Case Digest: (Dissent) Tongko v. Manufacturers Life Insurance & de Dios

G.R. No. 167622, January 25, 2011


DISSENT by Justice Presbitero J. Velasco, Jr.

FACTS: The facts are culled from the main case.

ISSUE: Whether or not Tongko during all the time he was directly or indirectly connected with the company, first as an agent, pursuant to a Career Agents Agreement (Agreement), and then as unit, branch and eventually regional sales manager of Manulife's Sales Agency Organization was an employee of Manulife.

HELD: The petition is meritorious.

In resolving the issue of whether an employer-employee tie obtains, attention was focused, as jurisprudential trend dictates, on the four-fold test on employment developed and invariably invoked by labor officials and this Court as a guiding, if not governing norm, to determine, based on the facts and circumstances involved in a given situation, whether such relationship exists. These four elements are:
(1) the selection and engagement of the employee;
(2) the payment of wages;
(3) the power of dismissal; and
(4) the control test.
The control test meaning whether or not the employer controls or has reserved the right to control the employee not only as to the result of the work to be done but also the means and methods employed in reaching that end constitutes the most important index of the existence of an employer-employee relationship.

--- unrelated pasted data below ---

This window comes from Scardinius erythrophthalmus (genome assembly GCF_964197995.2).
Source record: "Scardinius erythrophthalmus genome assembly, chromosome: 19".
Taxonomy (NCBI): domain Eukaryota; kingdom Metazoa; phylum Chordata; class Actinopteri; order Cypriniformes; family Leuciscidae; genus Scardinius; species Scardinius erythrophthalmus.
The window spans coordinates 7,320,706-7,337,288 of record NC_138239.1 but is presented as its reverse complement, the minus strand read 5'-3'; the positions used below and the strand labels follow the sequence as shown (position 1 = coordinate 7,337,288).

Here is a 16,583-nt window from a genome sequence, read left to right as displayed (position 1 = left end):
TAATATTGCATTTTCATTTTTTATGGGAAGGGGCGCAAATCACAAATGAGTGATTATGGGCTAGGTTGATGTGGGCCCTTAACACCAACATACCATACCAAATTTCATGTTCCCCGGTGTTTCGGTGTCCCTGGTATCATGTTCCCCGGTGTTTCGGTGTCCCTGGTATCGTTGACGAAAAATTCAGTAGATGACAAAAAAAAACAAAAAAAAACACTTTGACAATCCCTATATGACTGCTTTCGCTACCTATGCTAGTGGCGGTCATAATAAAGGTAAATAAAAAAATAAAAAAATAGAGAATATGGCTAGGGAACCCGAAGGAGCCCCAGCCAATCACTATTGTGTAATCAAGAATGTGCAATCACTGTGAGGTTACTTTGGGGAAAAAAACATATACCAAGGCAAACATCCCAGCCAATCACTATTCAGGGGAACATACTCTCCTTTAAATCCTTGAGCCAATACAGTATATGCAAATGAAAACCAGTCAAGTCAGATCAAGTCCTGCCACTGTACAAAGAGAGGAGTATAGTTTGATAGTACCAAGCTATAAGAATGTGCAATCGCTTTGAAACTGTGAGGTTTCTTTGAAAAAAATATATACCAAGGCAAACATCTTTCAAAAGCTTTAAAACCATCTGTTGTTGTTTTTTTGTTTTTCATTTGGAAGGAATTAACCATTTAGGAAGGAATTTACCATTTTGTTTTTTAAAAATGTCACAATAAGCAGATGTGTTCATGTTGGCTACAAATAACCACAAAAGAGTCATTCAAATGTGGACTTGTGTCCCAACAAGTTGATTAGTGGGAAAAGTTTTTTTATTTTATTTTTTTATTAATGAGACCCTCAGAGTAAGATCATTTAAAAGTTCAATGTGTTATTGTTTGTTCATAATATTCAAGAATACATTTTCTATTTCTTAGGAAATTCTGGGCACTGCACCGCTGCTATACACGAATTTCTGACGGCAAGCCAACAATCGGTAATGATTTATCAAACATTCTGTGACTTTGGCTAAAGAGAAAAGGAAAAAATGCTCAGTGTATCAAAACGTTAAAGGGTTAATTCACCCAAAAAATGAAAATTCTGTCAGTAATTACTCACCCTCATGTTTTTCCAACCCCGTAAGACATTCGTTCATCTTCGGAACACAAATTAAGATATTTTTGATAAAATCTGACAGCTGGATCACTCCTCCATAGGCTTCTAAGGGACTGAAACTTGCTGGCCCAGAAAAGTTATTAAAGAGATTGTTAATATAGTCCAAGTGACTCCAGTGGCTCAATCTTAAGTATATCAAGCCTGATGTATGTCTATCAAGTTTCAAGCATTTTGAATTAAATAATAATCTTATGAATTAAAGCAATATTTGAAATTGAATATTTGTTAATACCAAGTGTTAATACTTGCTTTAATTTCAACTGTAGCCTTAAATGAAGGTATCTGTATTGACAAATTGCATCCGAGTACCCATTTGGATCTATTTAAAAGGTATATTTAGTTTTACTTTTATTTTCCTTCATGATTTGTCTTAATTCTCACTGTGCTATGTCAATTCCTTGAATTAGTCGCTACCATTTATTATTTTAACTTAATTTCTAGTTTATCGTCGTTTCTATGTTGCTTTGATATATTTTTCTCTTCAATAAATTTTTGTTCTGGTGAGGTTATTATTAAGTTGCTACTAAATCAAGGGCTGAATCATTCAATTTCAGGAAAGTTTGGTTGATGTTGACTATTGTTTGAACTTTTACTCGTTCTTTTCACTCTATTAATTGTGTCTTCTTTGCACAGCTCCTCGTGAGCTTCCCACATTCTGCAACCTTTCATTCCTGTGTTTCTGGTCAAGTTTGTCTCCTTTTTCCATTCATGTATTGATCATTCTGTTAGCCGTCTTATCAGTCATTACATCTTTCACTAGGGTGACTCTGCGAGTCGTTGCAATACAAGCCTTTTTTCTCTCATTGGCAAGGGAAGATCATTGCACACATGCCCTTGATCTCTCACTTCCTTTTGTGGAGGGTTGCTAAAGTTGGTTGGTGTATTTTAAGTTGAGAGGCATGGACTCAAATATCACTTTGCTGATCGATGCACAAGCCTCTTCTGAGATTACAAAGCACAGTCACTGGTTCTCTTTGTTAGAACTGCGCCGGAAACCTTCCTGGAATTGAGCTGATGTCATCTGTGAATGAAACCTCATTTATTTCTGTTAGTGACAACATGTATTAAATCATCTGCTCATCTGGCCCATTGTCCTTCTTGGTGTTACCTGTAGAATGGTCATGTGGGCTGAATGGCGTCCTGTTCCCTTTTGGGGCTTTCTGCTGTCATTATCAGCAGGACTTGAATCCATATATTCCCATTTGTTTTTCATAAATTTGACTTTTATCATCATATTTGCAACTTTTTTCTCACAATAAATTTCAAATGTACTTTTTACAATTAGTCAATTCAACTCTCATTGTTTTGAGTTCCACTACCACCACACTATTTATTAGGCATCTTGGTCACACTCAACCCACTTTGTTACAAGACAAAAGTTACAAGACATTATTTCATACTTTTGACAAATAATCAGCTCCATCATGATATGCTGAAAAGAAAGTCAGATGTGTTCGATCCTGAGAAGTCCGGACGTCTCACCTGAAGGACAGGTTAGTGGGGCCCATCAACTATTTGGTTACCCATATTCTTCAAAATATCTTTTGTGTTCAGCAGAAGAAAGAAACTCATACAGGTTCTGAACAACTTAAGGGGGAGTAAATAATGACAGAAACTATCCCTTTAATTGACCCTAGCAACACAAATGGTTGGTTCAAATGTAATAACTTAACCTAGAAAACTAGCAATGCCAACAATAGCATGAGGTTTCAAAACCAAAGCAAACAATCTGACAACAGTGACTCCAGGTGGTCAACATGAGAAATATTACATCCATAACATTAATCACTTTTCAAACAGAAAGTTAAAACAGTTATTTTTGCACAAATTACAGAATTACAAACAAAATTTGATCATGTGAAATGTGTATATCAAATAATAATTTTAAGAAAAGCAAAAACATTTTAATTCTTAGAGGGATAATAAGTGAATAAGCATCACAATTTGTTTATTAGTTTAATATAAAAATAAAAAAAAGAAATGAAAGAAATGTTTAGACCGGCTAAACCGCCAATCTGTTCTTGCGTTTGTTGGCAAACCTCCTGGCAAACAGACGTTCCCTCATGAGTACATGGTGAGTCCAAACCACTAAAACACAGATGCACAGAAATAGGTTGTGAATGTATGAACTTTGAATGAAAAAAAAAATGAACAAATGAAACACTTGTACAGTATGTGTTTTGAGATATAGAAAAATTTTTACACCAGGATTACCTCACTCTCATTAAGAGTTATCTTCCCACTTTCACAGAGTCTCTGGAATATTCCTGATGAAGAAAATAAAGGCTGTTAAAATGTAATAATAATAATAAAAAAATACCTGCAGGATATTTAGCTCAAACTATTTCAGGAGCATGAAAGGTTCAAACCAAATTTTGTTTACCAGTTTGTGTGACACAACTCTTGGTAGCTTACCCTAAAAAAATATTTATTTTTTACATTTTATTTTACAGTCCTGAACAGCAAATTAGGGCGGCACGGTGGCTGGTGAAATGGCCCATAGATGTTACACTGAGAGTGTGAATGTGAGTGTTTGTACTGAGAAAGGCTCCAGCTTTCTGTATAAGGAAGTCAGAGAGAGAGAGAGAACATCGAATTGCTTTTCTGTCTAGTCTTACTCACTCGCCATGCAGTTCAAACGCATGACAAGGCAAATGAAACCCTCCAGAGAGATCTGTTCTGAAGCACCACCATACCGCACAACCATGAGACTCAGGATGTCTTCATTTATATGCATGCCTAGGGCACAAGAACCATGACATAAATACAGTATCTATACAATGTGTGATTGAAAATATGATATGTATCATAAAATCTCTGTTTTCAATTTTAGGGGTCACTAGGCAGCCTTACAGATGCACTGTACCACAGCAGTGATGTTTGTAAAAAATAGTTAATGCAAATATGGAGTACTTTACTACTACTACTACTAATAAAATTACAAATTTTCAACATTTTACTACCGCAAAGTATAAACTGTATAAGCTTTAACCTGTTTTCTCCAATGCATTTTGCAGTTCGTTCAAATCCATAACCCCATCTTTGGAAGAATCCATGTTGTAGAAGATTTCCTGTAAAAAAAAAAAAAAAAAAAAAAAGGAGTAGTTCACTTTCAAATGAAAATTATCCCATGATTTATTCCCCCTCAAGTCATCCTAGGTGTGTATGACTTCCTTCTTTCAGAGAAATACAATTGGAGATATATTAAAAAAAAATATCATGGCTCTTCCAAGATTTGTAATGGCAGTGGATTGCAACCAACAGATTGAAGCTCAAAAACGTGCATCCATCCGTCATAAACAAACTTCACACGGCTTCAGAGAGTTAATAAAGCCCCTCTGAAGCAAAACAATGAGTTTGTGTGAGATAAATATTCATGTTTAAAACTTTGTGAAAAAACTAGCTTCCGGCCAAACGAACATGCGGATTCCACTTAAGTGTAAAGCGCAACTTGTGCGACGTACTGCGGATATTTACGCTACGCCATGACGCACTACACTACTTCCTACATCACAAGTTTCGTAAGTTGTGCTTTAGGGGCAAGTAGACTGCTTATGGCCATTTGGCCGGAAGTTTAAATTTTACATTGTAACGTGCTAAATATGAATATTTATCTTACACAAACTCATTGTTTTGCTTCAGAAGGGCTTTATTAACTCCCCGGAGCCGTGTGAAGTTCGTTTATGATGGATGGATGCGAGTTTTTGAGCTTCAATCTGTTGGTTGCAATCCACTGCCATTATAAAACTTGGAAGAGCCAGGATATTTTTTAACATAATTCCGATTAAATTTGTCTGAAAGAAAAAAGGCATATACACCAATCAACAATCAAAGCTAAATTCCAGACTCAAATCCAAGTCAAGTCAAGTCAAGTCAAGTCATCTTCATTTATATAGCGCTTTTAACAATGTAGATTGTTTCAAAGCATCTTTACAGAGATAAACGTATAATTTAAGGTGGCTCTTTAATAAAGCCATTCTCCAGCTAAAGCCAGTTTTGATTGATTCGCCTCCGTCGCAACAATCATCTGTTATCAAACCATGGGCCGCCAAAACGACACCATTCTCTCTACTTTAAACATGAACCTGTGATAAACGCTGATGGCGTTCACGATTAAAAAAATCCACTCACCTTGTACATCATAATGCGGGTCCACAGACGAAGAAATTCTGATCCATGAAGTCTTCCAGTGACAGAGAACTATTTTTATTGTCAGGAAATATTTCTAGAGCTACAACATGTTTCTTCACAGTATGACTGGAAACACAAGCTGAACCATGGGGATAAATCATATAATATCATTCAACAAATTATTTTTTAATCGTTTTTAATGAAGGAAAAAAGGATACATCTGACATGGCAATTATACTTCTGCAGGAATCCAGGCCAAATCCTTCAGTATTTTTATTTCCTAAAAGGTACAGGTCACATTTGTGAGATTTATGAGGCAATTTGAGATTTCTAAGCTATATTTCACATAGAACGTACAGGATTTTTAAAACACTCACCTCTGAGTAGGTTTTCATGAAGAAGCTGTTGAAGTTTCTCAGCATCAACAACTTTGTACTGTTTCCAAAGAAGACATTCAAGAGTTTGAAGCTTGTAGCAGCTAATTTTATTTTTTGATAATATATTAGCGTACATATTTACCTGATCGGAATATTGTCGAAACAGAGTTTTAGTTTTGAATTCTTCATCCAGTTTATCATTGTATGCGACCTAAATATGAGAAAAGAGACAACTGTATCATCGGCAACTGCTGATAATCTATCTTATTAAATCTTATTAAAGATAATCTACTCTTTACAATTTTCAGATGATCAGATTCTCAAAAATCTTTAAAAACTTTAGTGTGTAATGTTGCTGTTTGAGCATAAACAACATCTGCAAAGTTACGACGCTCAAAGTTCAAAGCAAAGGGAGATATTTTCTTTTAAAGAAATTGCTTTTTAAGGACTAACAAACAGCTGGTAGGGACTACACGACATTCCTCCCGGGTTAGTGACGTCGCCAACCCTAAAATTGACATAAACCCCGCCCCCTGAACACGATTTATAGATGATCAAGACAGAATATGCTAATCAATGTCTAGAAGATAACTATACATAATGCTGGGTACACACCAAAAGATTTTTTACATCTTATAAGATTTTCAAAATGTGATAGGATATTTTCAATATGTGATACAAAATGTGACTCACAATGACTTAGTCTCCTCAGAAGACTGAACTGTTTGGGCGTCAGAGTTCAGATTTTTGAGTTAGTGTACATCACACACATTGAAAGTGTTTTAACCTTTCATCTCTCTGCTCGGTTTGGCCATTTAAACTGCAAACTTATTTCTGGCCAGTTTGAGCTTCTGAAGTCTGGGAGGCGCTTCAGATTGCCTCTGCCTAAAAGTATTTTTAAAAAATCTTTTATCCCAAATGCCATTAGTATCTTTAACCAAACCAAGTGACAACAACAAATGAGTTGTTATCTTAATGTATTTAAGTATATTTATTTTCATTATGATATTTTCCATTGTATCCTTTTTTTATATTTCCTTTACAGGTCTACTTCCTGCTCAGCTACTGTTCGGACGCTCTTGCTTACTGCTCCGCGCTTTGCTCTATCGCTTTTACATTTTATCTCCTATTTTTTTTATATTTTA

From the evidence on record, it appears that Manulife had control over the work of Tongko after his appointment as manager of the company's insurance sales force, indubitably implying the existence of an employer-employee relationship between them.

In the case of Great Pacific Life Assurance Corporation v. NLRC, Ernesto Ruiz and Rodrigo Ruiz (the Grepalife case), as Justice Velasco cites, it was held that the employer company practically dictated the manner by which jobs were to be carried out. The functions of the then district managers are similar to the functions of Tongko in the present case. Thus, if the district managers in the Grepalife case were held by the court to be employees then Tongko who is in the same situation, according to Justice Velasco, should also be deemed an employee of Manulife.

Also, he maintains that, similar to the respondent in the Grepa case who was an insurance agent but also had a management contract, the fact that the Agents Agreement was subsisting even after Tongko's appointment as manager does not militate against a conclusion that Tongko was Manulife's employee during his stint as a manager. While there was perhaps no written management contract whence Tongko's rights, duties and functions as unit/branch manager may easily be fleshed out as a prelude to determining if an employer-employee relationship with Manulife did exist, other evidence was adduced to show such duties and responsibilities.

The petition is partially granted such that Tongko may only be considered an employee of Manulife from the time of his appointment as manager.

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